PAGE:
2 nonfiction pieces
by Elizabeth Hall
Elizabeth Hall is the author of I HAVE DEVOTED MY LIFE TO THE CLITORIS (Tarpaulin Sky Press) and the chapbook Two Essays (eohippus labs). Her writing has appeared in Best Experimental Writing, Black Warrior Review, Eleven Eleven, LA Review of Books, and elsewhere.
we do not hike. we wander through yuccas with beer in our purse. big bossy clouds seal off the sky. J is hung over, slow, knuckles busted. i don’t ask her how it happened. i wait for her to tell me.
a canyon with red walls. a woman with a dog wants us to stop, sniff the black bush. she shows us how to do it. she leans close, blows on the bush, inhales hard. we do as she instructs. we smell smoke and smile. we ask her the name of the bush. she shrugs. the bark looks as if it were painted on with a brush.
on the road to mecca we stop to photograph the purple mountains. J stands in a wash, dwarfed by two massive transmission towers, camera slung around her neck. do you hear that? she asks. listen. i do. the towers are crackling.
pitch the tent among the shadows of sandstone boulders. no stars. no one cares. a full moon. a portal to taurus, or so we were told in the horoscope. money, sex, power, us. we drink all the wine, watch the clouds break apart. this is how a friendship begins again: two women sitting side by side, talking and not talking, hours on end.
a high, cutting sun. deep, purple recesses under my eyes. gold-tipped joshua trees fly by outside the car window as daddy jim ford sings a song just for us i’ll be ahead if i can quit while i’m behind.
pearblossom highway. i skid off into a dirt lot. in the distance a brick grid, two crumbling fireplaces frame a cell tower. the ruins of llano del rio, all that is left of the socialist colony built before even hollywood. telephone poles rise from the scrub. rusted cans, crushed glass all over the sand. nowhere california is spray-painted on the side wall of a concrete pit filled with bottle caps. the sun sharp. J’s face is lashed with shadows. i sit on a warm stone and watch those big black birds drop down and hang in the air. i am nostalgic for a time when it seemed possible to revolutionize society simply by fleeing the city, holing up in the desert with friends. a truck full of sweet onions honks. i’m back.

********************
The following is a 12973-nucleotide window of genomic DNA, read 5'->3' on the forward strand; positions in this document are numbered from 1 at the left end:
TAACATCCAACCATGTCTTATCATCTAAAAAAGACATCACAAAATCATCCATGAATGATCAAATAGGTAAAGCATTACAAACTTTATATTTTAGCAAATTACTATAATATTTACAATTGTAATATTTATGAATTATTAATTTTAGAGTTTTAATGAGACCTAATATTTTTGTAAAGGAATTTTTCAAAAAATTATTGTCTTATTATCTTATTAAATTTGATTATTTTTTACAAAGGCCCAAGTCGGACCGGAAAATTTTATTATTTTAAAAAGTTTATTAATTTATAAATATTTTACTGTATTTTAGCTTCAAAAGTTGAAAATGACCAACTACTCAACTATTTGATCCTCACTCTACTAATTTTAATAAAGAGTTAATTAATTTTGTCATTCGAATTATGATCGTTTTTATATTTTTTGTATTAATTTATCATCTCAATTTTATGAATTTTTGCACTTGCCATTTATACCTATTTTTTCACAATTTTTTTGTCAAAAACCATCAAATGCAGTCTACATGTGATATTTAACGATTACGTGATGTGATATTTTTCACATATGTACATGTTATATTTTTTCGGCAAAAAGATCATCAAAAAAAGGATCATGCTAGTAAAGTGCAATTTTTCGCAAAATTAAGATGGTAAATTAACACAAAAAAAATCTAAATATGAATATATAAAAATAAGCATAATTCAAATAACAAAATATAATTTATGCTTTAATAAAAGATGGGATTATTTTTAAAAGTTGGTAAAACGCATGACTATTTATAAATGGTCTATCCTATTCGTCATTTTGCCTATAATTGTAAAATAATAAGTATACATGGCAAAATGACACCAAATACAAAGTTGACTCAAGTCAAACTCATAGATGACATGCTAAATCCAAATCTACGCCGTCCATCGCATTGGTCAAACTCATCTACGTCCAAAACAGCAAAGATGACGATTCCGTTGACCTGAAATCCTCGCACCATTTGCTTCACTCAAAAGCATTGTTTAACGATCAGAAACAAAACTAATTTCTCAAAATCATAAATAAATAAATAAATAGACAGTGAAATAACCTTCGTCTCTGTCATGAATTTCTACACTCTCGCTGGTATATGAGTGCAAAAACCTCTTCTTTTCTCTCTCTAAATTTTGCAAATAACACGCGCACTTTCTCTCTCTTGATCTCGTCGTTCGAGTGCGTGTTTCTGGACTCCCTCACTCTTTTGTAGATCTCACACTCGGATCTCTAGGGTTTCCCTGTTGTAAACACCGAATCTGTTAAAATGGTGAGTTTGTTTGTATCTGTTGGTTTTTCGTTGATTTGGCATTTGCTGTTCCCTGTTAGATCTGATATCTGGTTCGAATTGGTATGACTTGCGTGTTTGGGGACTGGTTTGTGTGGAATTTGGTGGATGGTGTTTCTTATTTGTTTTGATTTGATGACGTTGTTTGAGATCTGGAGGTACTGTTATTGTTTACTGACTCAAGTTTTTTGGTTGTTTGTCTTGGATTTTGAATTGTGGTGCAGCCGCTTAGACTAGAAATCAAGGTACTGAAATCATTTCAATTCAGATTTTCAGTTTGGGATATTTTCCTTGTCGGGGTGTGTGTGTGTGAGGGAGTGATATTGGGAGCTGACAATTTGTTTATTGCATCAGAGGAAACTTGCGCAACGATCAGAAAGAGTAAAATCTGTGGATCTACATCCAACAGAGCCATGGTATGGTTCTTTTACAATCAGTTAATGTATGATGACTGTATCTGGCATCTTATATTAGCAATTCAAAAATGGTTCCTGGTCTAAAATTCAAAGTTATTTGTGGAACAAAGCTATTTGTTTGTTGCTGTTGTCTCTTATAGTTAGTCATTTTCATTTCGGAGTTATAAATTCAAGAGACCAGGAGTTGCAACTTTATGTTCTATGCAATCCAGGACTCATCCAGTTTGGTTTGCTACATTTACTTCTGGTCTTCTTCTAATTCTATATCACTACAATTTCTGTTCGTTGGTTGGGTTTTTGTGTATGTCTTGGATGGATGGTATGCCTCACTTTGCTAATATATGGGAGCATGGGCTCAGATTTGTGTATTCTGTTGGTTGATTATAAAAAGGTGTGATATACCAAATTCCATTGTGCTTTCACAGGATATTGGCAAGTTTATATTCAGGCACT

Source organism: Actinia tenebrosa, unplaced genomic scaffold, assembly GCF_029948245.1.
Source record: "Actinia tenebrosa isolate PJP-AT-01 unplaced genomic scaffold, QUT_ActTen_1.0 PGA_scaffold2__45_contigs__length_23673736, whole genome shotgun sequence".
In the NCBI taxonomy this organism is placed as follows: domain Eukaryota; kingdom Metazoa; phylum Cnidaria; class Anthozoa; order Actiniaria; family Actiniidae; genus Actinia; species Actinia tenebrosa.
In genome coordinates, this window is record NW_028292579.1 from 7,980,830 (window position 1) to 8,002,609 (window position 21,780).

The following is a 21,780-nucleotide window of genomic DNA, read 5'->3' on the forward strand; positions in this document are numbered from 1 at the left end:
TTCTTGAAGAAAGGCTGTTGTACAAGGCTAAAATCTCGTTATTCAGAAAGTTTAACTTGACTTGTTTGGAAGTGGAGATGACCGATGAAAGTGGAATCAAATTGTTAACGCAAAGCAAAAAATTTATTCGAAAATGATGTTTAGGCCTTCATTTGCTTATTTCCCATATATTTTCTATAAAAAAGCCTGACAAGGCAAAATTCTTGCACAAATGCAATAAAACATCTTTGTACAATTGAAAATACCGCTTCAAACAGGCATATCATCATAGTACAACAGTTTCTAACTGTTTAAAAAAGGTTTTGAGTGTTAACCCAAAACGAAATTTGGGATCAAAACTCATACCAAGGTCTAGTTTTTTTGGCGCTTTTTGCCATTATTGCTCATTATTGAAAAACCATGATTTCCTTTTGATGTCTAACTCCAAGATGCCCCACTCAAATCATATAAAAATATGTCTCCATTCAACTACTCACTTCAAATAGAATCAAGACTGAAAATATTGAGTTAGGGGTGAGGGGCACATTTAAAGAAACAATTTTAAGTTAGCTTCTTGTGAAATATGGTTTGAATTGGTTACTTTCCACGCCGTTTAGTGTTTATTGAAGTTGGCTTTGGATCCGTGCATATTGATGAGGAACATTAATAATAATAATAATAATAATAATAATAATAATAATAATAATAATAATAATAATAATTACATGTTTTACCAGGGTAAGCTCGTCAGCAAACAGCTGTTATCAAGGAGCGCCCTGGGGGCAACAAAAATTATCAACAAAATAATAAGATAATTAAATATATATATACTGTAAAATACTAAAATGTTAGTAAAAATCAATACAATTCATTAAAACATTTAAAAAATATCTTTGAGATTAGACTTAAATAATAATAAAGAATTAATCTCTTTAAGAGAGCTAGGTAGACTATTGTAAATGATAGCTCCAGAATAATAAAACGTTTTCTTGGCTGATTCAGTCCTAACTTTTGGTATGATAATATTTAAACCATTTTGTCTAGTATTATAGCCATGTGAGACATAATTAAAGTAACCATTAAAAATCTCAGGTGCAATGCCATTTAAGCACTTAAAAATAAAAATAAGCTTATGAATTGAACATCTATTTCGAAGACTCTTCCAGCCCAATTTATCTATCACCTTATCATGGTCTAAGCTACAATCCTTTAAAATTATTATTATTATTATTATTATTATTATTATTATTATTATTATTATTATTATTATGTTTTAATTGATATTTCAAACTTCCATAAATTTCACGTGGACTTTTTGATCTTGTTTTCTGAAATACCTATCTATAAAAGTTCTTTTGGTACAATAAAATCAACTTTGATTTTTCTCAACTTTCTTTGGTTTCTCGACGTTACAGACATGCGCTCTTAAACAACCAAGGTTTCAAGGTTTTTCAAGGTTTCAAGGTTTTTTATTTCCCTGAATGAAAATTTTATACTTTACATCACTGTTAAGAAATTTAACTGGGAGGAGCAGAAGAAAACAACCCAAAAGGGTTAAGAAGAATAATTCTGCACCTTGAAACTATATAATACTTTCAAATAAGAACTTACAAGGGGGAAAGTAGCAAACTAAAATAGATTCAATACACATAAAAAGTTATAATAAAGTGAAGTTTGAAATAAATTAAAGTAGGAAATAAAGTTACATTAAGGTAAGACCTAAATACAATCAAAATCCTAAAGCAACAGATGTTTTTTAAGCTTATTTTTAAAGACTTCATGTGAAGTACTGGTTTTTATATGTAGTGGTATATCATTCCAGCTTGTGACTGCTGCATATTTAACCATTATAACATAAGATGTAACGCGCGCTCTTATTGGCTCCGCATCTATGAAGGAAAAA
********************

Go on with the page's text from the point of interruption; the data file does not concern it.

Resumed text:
When We Wake
there are birds screeching in the marina. slimy grey clouds. i can hear the water sloshing against the docks, my stomach. sunglasses pushed up my nose. on the balcony i smoke a spliff until it's all gone. i can’t do it any other way. below kids leap into a pool shaped like a palm frond then push themselves out the water, four hands flat against the concrete lip. again, again, the youngest shouts, his red domed cheeks. as if it’s the most natural, joyous thing to fling one’s body into the cold water again and again.
the best thing about the past is that it's over, writes joanne kyger in a poem i read on my phone. the sun a greasy smear on the screen. when you die. you wake up. i wake up. black coffee in a tiny white cup. a rotting rose in my purse shirred from the stem by my car keys. if this were a noir, i’d do my best bruno anthony: baby let’s do everything before we die. this isn’t goodbye.
on the drive home, i miss all three freeway ramps. i ride a patchy four lane cut through an industrial strip that once was marshland. i can’t find my way back to the freeway, but i discover something new: a grid of smoke stacks, plastic processing plants, parking lots filled with engineers in baggy khakis. i know from the name on the white building that inside they’re testing high energy lasers, microelectronics for reconnaissance. these hangars of bombers, stealth hawks more so-cal to me than sunset blvd. these flats of wildflowers. crease of blue sea above the black mustard, a yellow fringe along every road. superbloom, or so the newspapers say. a wildfire hazard. but it’s not fire season yet. it’s spring.